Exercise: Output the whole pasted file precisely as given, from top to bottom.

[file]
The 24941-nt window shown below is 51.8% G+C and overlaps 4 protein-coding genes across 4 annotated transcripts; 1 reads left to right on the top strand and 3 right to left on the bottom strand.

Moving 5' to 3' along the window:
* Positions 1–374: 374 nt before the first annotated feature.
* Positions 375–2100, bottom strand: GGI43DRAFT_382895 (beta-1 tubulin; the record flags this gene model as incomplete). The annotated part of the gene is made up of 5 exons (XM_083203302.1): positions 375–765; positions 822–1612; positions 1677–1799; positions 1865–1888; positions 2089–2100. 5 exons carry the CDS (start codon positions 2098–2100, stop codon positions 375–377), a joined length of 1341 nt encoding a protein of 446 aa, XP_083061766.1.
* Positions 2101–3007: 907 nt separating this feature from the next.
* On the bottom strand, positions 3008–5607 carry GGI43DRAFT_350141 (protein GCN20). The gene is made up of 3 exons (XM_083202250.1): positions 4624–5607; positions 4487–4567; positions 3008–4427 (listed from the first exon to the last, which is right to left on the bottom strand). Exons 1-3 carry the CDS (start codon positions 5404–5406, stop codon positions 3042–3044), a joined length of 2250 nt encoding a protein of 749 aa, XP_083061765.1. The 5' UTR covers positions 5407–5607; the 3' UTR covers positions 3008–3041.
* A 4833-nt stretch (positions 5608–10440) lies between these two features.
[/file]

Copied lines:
The 24941-nt window shown below is 51.8% G+C and overlaps 4 protein-coding genes across 4 annotated transcripts; 1 reads left to right on the top strand and 3 right to left on the bottom strand.

Moving 5' to 3' along the window:
* Positions 1–374: 374 nt before the first annotated feature.
* Positions 375–2100, bottom strand: GGI43DRAFT_382895 (beta-1 tubulin; the record flags this gene model as incomplete). The annotated part of the gene is made up of 5 exons (XM_083203302.1): positions 375–765; positions 822–1612; positions 1677–1799; positions 1865–1888; positions 2089–2100. 5 exons carry the CDS (start codon positions 2098–2100, stop codon positions 375–377), a joined length of 1341 nt encoding a protein of 446 aa, XP_083061766.1.
* Positions 2101–3007: 907 nt separating this feature from the next.
* On the bottom strand, positions 3008–5607 carry GGI43DRAFT_350141 (protein GCN20). The gene is made up of 3 exons (XM_083202250.1): positions 4624–5607; positions 4487–4567; positions 3008–4427 (listed from the first exon to the last, which is right to left on the bottom strand). Exons 1-3 carry the CDS (start codon positions 5404–5406, stop codon positions 3042–3044), a joined length of 2250 nt encoding a protein of 749 aa, XP_083061765.1. The 5' UTR covers positions 5407–5607; the 3' UTR covers positions 3008–3041.
* A 4833-nt stretch (positions 5608–10440) lies between these two features.